TBILISI, DFWatch–The ‘This Affects You Too’ campaign demands that parliament appoints a special session to review a package of amendments to better regulate secret surveillance and considers it ‘shameful’ that the assembly failed to reach a quorum last Thursday.
If parliament doesn’t appoint a session, ‘This Affects You Too’ might revive their campaign, which was suspended due to the upcoming local election on June 15.
Members of ‘This Affects You Too’ think it is concerning that a passage was removed from the amendments which made mobile operators have the access key to the servers, so-called black boxes, and not the Ministry of Internal Affairs. According to the NGOs, it is a common practice in Europe that mobile operators have the access key.
They failed to agree about this issue with the government. Parliament decided to separate the issue and discuss it in November. A commission with foreign experts will be created to make a recommendation regarding the so-called black boxes.
Lasha Tughushi, member of ‘This Affects You Too’, claims that the postponement will weaken the positive effect of the amendments.
Tughushi, who is editor-in-chief of daily newspaper Rezonansi, is co-author of the amendments package on secret surveillance together with MP Shalva Shavgulidze, from the Georgian Dream coalition, Zviad Koridze, a media expert, and lawyer Lika Sajaia, who is an employee at the parliament.
After the change of government in 2012, tens of thousands of surveillance files were discovered. Some of the footage containing private scenes was destroyed by decision of a special commission, the members of which were the minister of interior and the justice minister, judges, the chief prosecutor, the ombudsman and three activists, Eka Gigauri from Transparency International, Kakhi Kakhishvili from Center of Election and Political Technologies and Lasha Tughushi.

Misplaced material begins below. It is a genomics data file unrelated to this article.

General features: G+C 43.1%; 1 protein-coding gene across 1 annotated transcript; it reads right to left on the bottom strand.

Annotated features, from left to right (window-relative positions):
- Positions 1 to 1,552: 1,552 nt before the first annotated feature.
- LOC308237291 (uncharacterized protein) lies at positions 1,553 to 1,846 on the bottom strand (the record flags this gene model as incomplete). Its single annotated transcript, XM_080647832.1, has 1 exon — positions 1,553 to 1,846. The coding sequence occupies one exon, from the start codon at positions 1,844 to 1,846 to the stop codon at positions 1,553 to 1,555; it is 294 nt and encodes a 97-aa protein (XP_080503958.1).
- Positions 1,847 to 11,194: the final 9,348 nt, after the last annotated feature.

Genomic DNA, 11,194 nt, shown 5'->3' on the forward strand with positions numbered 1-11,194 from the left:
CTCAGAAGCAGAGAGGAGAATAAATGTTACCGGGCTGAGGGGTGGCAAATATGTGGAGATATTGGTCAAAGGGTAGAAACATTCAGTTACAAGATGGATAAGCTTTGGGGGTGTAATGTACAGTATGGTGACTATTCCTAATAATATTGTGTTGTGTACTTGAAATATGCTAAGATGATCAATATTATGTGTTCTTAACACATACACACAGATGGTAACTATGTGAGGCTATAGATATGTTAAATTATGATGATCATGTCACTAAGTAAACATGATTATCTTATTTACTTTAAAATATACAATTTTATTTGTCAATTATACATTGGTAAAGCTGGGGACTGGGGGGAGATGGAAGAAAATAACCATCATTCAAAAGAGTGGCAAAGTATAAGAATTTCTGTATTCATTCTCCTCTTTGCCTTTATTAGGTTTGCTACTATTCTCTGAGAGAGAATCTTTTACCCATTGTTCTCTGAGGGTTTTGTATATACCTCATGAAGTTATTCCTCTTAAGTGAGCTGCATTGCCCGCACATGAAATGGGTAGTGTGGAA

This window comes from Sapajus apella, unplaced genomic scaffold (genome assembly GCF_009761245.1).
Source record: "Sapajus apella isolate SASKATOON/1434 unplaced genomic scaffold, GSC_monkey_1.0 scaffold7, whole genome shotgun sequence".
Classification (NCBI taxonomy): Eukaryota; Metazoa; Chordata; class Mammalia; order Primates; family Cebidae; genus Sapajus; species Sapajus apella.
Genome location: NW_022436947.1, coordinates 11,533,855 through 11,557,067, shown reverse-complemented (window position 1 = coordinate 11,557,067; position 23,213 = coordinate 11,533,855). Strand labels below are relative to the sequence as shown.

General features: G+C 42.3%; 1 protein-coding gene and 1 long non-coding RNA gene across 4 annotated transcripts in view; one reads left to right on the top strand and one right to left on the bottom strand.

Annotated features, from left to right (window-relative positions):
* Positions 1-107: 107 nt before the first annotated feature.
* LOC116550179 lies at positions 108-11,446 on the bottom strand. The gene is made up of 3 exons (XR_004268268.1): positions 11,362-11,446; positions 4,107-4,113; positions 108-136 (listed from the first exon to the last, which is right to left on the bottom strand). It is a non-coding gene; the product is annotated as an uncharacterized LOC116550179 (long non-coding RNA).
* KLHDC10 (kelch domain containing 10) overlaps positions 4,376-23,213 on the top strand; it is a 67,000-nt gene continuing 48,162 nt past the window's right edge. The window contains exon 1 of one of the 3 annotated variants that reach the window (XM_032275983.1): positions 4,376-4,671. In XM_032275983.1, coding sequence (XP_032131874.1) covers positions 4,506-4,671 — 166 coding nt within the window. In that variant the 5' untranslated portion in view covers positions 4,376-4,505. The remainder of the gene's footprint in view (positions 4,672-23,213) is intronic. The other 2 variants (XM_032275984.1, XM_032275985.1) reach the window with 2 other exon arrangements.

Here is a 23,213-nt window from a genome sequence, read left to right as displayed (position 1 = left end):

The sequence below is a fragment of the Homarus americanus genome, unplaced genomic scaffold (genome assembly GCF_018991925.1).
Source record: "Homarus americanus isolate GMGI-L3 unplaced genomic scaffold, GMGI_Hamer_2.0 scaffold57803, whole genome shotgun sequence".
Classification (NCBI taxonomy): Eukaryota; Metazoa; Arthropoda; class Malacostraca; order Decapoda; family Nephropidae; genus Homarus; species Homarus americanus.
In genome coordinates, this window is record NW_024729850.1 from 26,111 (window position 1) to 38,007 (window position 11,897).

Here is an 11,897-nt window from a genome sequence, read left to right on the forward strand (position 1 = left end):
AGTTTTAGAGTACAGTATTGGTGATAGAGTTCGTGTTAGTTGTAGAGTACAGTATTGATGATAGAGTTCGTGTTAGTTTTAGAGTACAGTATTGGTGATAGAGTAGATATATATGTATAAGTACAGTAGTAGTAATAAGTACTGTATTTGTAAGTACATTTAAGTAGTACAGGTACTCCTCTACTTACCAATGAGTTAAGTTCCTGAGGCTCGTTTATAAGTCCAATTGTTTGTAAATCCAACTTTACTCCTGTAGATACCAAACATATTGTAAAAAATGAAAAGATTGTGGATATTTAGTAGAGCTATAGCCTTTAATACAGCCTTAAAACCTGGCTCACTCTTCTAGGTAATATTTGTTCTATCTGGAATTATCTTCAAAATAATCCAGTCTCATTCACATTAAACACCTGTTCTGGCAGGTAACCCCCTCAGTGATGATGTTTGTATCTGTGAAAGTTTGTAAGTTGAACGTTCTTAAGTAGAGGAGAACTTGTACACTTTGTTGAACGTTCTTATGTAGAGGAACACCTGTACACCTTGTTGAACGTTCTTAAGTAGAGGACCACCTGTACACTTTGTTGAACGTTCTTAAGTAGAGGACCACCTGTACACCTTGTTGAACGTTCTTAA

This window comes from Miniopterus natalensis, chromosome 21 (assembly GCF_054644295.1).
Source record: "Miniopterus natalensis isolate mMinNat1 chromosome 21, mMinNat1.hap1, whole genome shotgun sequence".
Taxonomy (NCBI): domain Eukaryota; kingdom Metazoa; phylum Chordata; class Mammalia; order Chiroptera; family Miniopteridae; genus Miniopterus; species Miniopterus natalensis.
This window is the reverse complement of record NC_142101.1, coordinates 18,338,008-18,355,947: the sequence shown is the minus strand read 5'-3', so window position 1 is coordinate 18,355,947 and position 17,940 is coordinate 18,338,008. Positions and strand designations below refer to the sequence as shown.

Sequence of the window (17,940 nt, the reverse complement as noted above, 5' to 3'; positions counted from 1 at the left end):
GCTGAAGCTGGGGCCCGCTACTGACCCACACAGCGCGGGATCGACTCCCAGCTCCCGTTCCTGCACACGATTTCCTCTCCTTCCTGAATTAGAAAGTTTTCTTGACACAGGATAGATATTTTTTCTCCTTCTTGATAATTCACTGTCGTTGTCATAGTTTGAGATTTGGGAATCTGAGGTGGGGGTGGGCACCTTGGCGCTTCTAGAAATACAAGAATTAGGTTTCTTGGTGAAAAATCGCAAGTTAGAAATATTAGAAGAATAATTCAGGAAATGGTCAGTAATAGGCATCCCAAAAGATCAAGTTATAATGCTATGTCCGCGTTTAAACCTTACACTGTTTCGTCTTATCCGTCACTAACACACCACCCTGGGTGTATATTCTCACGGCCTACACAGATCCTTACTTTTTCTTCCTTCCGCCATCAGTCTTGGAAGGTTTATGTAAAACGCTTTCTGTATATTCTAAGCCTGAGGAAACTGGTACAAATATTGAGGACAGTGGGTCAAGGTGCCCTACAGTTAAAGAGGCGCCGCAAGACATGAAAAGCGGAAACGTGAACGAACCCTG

More than 100 files, spanning 200 hours, were destroyed, showing highly private situations of hundreds of people. These files were obtained during the Saakashvili regime.
Many people think the illegal surveillance is continuing. The question resurfaced when Rustavi 2, the last pro-Saakashvili TV company, released secret recordings of conversations between the current government and businessmen.
Government officials claim that these recordings were made by members of the National Movement who appropriated devices for secret surveillance after they lost posts at the Interior Ministry. The Interior Ministry said in a statement that some of its equipment for secret surveillance has disappeared.
Members of the National Movement say the government is listening to its political opponents, its own supporters and others, including journalists.
‘This Affects You Too’ also claims that despite the change of government, illegal surveillance is continuing and there must be taken real measures to prevent it. They think the best way out is to adopt package of amendments which foresees changes in five laws. The package was sent to parliament last year but the review of it has not yet started.
On Thursday, parliament should have started to review the bill, but there were not enough votes to pass it on the first hearing.
Eka Gigauri, Executive Director of Transparency International Georgia, says the package which parliament was about to review didn’t include one of the most important articles: who will have access to the material obtained by secret surveillance or the key to the black boxes.
Lasha Tughushi, co-author of the package, thinks it is shameful that parliament failed to pass such an important amendment due to a lack of quorum.
He thinks it is unacceptable to postpone the issue about access to black boxes until November.
“This is about very simple issues, whether we want a European approach or not,” Tughushi said.
“A European approach is that it doesn’t go to Interior Ministry bodies; a non-European approach is that the key goes to Interior Ministry bodies. They could perfectly find out how the system works in Europe. Europe is not on the moon and Mars and it was really easy to find this out.”
The bill sets out categories of persons and crimes for which secret surveillance is legal. It also strengthens institutional, legal and parliamentary control over such surveillance.